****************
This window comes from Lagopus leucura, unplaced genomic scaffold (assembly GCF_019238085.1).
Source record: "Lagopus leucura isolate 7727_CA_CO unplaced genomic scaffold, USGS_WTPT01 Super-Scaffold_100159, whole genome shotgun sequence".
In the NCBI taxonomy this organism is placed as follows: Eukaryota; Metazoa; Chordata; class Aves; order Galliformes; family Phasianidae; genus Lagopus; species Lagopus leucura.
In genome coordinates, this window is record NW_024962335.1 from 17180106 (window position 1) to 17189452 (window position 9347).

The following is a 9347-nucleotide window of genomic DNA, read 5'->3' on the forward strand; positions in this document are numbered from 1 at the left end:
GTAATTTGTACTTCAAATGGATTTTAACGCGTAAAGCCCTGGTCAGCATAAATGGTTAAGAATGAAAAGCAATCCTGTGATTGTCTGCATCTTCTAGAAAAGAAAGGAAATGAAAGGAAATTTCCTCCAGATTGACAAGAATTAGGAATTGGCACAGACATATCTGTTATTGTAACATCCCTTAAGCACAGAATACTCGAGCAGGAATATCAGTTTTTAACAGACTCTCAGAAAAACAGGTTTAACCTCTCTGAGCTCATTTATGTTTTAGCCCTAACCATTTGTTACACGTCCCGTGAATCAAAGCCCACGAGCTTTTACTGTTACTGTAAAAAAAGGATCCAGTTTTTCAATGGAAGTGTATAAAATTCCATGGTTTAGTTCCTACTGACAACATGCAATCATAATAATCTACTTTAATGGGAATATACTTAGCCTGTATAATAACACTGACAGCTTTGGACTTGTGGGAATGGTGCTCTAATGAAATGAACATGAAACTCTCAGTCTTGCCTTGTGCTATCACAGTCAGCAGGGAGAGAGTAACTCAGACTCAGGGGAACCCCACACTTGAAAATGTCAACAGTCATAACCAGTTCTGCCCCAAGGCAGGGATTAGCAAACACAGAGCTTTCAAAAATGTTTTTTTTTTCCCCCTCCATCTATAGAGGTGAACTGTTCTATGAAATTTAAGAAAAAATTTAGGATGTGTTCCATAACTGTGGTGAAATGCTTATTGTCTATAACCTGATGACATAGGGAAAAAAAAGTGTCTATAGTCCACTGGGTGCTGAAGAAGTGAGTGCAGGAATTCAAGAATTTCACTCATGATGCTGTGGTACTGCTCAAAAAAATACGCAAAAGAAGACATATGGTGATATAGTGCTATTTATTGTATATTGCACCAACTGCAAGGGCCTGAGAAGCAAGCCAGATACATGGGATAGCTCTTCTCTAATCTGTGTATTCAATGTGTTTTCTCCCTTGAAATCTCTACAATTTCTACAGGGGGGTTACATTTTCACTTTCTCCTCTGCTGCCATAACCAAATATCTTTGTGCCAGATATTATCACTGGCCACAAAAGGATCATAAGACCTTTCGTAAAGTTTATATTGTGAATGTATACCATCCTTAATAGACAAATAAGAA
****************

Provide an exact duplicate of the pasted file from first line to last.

This window comes from Lagopus leucura, unplaced genomic scaffold (assembly GCF_019238085.1).
Source record: "Lagopus leucura isolate 7727_CA_CO unplaced genomic scaffold, USGS_WTPT01 Super-Scaffold_100159, whole genome shotgun sequence".
In the NCBI taxonomy this organism is placed as follows: Eukaryota; Metazoa; Chordata; class Aves; order Galliformes; family Phasianidae; genus Lagopus; species Lagopus leucura.
In genome coordinates, this window is record NW_024962335.1 from 17180106 (window position 1) to 17189452 (window position 9347).

The following is a 9347-nucleotide window of genomic DNA, read 5'->3' on the forward strand; positions in this document are numbered from 1 at the left end:
GTAATTTGTACTTCAAATGGATTTTAACGCGTAAAGCCCTGGTCAGCATAAATGGTTAAGAATGAAAAGCAATCCTGTGATTGTCTGCATCTTCTAGAAAAGAAAGGAAATGAAAGGAAATTTCCTCCAGATTGACAAGAATTAGGAATTGGCACAGACATATCTGTTATTGTAACATCCCTTAAGCACAGAATACTCGAGCAGGAATATCAGTTTTTAACAGACTCTCAGAAAAACAGGTTTAACCTCTCTGAGCTCATTTATGTTTTAGCCCTAACCATTTGTTACACGTCCCGTGAATCAAAGCCCACGAGCTTTTACTGTTACTGTAAAAAAAGGATCCAGTTTTTCAATGGAAGTGTATAAAATTCCATGGTTTAGTTCCTACTGACAACATGCAATCATAATAATCTACTTTAATGGGAATATACTTAGCCTGTATAATAACACTGACAGCTTTGGACTTGTGGGAATGGTGCTCTAATGAAATGAACATGAAACTCTCAGTCTTGCCTTGTGCTATCACAGTCAGCAGGGAGAGAGTAACTCAGACTCAGGGGAACCCCACACTTGAAAATGTCAACAGTCATAACCAGTTCTGCCCCAAGGCAGGGATTAGCAAACACAGAGCTTTCAAAAATGTTTTTTTTTTCCCCCTCCATCTATAGAGGTGAACTGTTCTATGAAATTTAAGAAAAAATTTAGGATGTGTTCCATAACTGTGGTGAAATGCTTATTGTCTATAACCTGATGACATAGGGAAAAAAAAGTGTCTATAGTCCACTGGGTGCTGAAGAAGTGAGTGCAGGAATTCAAGAATTTCACTCATGATGCTGTGGTACTGCTCAAAAAAATACGCAAAAGAAGACATATGGTGATATAGTGCTATTTATTGTATATTGCACCAACTGCAAGGGCCTGAGAAGCAAGCCAGATACATGGGATAGCTCTTCTCTAATCTGTGTATTCAATGTGTTTTCTCCCTTGAAATCTCTACAATTTCTACAGGGGGGTTACATTTTCACTTTCTCCTCTGCTGCCATAACCAAATATCTTTGTGCCAGATATTATCACTGGCCACAAAAGGATCATAAGACCTTTCGTAAAGTTTATATTGTGAATGTATACCATCCTTAATAGACAAATAAGAA